I have received well over a thousand emails from local residents who have signed the petition for a second EU referendum, or who are requesting that Parliament votes to reject the referendum result.
I am therefore writing again to clarify that I would not vote to trigger Article 50 unless a second referendum had been held.
I have always been passionately pro-European, and I campaigned very hard for the Remain campaign both in my constituency and elsewhere in the months leading up to the referendum. Whilst I don’t believe that the EU is perfect, I am absolutely certain that we are better off remaining within it and working from within to make it fit for purpose for the 21st century. I am proud that this support is shared by so many local residents in Dulwich and West Norwood and that Lambeth and Southwark voted overwhelmingly in favour of remaining in the EU on 23rd June. I share the devastation that many residents feel about the referendum result.
The referendum result was extremely narrow and within a day of the result being announced it became clear that the key promises made by the Leave campaign were, quite frankly, completely dishonest. This is a pattern of behaviour we have come to expect from Boris Johnson in his former role as Mayor of London where he presided over the decimation of London’s police service, and repeatedly failed to tackle London’s housing crisis.
UKIP leader Nigel Farage has admitted that it was ‘a mistake’ to promise £350million extra funding per week for the NHS as a consequence of Brexit, and former Tory leader Ian Duncan-Smith now claims that he never supported this pledge despite being photographed almost daily in front of the Leave campaign bus emblazoned with this slogan.
Conservative MEP Daniel Hannan, key architect of the Leave campaign has said that he has no intention of limiting the numbers of EU migrants coming to the UK because the UK will have to accept the free movement of workers in order to remain within the European Single Market, in complete contrast to the claims made during the Referendum campaign that leaving the EU was the only way to reduce migration.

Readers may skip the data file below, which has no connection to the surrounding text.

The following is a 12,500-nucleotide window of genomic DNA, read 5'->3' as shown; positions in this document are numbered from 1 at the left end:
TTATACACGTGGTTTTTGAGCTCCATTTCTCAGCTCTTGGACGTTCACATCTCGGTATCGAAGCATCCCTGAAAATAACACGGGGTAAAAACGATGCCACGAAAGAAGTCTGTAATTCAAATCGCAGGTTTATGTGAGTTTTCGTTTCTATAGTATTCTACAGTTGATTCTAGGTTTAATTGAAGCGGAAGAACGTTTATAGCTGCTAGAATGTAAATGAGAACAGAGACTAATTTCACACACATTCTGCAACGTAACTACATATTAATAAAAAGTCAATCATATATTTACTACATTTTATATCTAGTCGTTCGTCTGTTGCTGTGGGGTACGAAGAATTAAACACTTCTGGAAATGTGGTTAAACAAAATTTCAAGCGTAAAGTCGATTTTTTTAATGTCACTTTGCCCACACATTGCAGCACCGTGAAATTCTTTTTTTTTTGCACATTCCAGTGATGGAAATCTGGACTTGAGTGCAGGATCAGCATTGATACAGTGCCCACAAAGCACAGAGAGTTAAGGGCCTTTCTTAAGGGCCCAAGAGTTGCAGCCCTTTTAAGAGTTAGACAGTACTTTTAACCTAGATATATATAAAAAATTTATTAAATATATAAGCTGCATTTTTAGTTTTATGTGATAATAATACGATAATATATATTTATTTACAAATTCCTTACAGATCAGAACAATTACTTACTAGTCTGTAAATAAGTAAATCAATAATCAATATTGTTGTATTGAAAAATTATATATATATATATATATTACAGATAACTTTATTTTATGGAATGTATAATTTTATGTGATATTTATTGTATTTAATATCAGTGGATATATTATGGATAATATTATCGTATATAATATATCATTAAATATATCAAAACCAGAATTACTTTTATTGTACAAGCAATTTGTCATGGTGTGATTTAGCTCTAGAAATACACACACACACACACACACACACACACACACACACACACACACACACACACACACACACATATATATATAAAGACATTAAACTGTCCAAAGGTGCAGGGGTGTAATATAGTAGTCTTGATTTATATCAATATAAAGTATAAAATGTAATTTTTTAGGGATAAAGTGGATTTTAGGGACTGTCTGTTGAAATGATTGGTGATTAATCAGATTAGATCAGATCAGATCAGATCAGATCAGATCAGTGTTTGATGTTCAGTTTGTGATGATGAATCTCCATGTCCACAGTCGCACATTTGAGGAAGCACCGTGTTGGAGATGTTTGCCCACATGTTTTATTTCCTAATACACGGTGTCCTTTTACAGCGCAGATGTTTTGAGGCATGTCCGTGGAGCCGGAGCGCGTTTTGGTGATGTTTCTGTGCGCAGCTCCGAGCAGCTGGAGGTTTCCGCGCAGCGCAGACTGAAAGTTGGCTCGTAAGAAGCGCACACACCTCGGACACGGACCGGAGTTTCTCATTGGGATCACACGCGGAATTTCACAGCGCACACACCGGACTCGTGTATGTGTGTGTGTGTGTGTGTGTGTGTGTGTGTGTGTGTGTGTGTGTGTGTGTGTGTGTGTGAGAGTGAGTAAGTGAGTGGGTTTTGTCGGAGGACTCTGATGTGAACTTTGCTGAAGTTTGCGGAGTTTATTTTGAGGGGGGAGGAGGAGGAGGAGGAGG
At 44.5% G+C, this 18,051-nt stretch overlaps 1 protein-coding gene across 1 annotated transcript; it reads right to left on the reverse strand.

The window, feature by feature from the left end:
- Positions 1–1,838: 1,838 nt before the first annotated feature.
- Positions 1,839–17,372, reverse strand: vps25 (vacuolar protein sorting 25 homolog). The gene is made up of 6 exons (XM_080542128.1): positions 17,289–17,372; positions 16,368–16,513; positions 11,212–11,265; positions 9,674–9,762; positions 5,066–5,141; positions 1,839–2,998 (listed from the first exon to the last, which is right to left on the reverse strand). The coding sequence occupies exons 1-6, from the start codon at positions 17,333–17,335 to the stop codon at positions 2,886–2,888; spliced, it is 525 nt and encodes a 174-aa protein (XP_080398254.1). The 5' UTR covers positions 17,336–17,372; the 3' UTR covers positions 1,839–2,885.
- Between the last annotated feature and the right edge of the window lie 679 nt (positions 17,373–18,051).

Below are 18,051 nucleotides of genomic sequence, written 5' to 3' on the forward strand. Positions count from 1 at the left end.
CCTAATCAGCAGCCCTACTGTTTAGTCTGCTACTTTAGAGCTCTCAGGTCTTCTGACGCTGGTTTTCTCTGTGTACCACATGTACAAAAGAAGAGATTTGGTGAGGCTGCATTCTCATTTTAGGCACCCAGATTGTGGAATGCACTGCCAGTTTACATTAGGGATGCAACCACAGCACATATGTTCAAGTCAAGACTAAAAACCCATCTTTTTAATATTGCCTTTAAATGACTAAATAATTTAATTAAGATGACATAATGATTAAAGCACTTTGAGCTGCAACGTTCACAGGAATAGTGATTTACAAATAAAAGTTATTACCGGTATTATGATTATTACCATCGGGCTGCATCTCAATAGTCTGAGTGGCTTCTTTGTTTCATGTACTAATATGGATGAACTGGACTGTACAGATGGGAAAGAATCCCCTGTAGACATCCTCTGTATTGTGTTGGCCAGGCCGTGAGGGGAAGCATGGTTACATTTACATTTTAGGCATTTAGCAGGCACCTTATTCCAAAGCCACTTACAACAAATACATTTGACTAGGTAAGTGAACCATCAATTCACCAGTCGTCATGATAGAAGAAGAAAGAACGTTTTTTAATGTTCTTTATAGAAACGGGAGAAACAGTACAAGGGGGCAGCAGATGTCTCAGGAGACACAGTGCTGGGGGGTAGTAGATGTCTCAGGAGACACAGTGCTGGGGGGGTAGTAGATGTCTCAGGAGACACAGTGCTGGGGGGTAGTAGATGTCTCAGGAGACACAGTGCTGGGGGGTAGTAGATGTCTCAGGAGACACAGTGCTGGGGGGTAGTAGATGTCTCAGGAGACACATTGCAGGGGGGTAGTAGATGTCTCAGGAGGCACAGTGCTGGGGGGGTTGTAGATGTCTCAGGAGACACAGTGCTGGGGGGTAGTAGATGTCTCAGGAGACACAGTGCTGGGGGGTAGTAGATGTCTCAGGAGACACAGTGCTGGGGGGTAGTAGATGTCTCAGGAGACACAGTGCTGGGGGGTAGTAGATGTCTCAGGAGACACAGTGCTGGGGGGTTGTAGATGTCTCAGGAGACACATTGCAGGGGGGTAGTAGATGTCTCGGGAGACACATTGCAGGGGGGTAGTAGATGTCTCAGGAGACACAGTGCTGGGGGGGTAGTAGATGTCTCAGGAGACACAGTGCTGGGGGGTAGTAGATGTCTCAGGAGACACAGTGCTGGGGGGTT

Large numbers of people voted Leave on the basis of these claims and it has become very clear that they have been deliberately misled.
I strongly believe that 16 and 17 year olds should be able to vote in UK elections and should have had their say on proposals that will impact on them more than any other generation.
The blatant dishonesty of the Leave campaign, combined with the closeness of the result and the exclusion of 16 and 17 year olds from the ballot, to my mind create a very strong case for a second referendum. This second vote should give electors aged 16 and above the final say in accepting or rejecting a detailed proposal on the terms under which the UK would leave the European Union, a decision the consequences of which would reverberate for decades. Electors should know in detail what the UK’s economic relationship with the EU would be, what the approach to immigration would be and what the impacts on our ability to travel to EU countries would be etc. I will do everything possible to ensure that Parliament explores this possibility to its fullest extent and would of course once again strongly campaign against these proposals to leave the European Union.
I will always vote on this matter in a way which represents the overwhelming view of my constituents that we should remain in the EU, but it is worth noting that there were many more constituencies that voted Leave, than voted Remain. I do not think that it is realistic to expect the majority of MPs to vote against the referendum result that their own constituencies delivered. This is one of the reasons that I believe a second referendum is our best chance of remaining in the EU.
The government has so far provided very little detail about the Brexit process and I will be pressing for full Parliamentary involvement in and scrutiny of this at every stage. The mechanism for triggering Article 50 is not yet clear, but it is critical that this should take place via a vote in the House of Commons. I will write to both shortlisted Tory leadership candidates next week to press them to ensure that this happens. I would not vote to trigger Article 50 unless a second referendum had been held, and would campaign and vote for a Remain result in such a referendum regardless of the details of the proposal.
I have signed Early Day Motion 243 (http://www.parliament.uk/edm/2016-17/243) which calls for a second referendum, and I hope that this will reach the required threshold of support for it to be debated in Parliament.
Over the coming months I will continue to represent the overwhelming view of my constituents that the UK should remain in the EU.